FST released the final version of its environmental and engineering assessment (20 MB PDF). Since 2002 the SRRT Committee has remained committed to an exploration of the feasibility of a rails-to-trails conversion in Townsend. We completed our own study in 2006 and came to an initial conclusion that this was a viable project. The results of this professional study, performed by recreational trail experts Fay, Spofford and Thorndike (FST) confirm the conclusion that this project is feasible.
Over 150 people attended the FST public meeting on June 12, 2008 at North Middlesex Regional High School in Townsend. A video of FST's presentation is available here.
In preparation for the public meeting to be held Thursday June 12, 2008 at 7 pm at the NMRHS, the engineering firm Fay, Spofford & Thorndike (FST) released a draft environmental and engineering assessment (13 MB PDF). They also made available a detailed series of maps in a separate appendix (4 MB PDF). Document not yet included in draft report are the Townsend Conservation Commission comments and Townsend Historical Society comments.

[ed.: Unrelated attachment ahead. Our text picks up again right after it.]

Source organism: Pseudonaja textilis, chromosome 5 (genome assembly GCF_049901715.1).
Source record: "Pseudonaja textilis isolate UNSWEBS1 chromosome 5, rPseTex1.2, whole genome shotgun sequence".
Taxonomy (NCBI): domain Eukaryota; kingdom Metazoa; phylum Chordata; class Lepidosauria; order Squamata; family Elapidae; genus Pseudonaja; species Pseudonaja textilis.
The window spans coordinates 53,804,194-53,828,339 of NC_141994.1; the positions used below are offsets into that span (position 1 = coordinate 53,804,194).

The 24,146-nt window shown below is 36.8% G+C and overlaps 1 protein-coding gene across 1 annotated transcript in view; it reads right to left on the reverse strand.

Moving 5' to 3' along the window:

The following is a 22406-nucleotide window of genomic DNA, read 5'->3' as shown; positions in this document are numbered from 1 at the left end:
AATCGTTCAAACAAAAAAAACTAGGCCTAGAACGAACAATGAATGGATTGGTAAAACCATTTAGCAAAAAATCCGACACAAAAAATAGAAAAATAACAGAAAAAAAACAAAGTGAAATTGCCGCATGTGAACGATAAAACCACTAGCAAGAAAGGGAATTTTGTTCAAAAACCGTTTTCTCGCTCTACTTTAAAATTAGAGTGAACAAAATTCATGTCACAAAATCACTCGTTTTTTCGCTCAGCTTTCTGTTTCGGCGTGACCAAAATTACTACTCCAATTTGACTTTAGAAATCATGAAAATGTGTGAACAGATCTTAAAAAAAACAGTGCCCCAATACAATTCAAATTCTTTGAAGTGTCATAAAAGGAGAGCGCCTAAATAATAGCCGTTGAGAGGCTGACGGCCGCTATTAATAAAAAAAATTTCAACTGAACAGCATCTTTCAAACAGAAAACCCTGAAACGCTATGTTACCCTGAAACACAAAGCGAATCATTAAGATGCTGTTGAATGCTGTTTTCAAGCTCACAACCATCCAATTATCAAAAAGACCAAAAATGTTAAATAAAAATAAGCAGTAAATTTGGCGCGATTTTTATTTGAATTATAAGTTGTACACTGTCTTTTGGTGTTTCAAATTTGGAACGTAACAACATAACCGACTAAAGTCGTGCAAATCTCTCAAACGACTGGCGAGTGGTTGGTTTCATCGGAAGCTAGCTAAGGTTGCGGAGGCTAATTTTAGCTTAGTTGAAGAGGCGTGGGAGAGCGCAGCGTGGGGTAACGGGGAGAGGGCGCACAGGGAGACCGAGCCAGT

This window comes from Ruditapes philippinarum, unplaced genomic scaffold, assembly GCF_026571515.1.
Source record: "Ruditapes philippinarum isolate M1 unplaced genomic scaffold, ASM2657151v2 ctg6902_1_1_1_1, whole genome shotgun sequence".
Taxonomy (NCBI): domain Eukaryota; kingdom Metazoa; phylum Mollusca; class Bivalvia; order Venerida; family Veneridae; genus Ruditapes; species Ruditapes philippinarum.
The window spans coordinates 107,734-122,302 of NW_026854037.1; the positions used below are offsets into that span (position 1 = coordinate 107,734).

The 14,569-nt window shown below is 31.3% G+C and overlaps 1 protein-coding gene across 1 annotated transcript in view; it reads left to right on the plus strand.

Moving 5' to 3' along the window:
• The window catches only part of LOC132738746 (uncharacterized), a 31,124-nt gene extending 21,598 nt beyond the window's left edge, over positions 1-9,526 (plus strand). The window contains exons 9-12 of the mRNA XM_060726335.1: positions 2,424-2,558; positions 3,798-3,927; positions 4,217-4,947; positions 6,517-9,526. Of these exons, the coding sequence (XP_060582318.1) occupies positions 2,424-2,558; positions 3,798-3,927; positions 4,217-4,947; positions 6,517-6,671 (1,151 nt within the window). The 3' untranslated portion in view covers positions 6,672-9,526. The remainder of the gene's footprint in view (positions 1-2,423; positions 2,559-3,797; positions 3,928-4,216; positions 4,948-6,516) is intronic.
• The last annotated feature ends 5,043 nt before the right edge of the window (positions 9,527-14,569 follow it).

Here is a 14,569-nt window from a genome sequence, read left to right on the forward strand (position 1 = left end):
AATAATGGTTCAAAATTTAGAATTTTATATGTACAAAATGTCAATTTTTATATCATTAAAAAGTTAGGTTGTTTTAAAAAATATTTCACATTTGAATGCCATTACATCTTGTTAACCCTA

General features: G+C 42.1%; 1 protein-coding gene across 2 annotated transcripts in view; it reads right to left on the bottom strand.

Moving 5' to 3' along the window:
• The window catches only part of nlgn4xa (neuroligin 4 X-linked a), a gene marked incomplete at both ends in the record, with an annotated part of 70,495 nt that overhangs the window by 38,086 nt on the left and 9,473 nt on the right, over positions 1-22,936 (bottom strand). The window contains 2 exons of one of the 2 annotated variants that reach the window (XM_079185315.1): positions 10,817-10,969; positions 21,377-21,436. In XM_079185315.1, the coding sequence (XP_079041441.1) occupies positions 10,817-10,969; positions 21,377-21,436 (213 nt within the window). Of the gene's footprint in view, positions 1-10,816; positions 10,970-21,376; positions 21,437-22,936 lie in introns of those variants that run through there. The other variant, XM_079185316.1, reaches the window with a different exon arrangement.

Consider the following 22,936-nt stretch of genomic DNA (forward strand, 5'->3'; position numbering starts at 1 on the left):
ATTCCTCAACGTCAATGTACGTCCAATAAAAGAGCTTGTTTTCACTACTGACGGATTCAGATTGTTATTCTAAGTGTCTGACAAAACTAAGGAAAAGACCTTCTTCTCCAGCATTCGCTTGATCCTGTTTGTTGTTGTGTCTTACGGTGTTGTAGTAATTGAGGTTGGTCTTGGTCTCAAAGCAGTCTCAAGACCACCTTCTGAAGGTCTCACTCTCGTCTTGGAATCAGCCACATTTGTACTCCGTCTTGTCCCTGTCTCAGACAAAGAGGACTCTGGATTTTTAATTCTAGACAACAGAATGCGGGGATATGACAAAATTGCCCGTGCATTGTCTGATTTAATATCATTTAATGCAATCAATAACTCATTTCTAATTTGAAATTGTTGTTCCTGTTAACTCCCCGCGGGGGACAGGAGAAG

Everyone from Townsend and Groton interested in learning about this project is invited to attend. There will be a question and comment period following FST's presentation.
The MBTA will soon begin a project to rebuild a failing culvert located behind the Harbor Village Shopping Center. This culvert has caused flooding in the past few years in the area of the Groton/Townsend line. The rail bed is still passable, with red plastic fencing marking the future work area. The Squannacook River Rail Trail Committee helped to facilitate a meeting between Townsend and MBTA officials to kick this project off.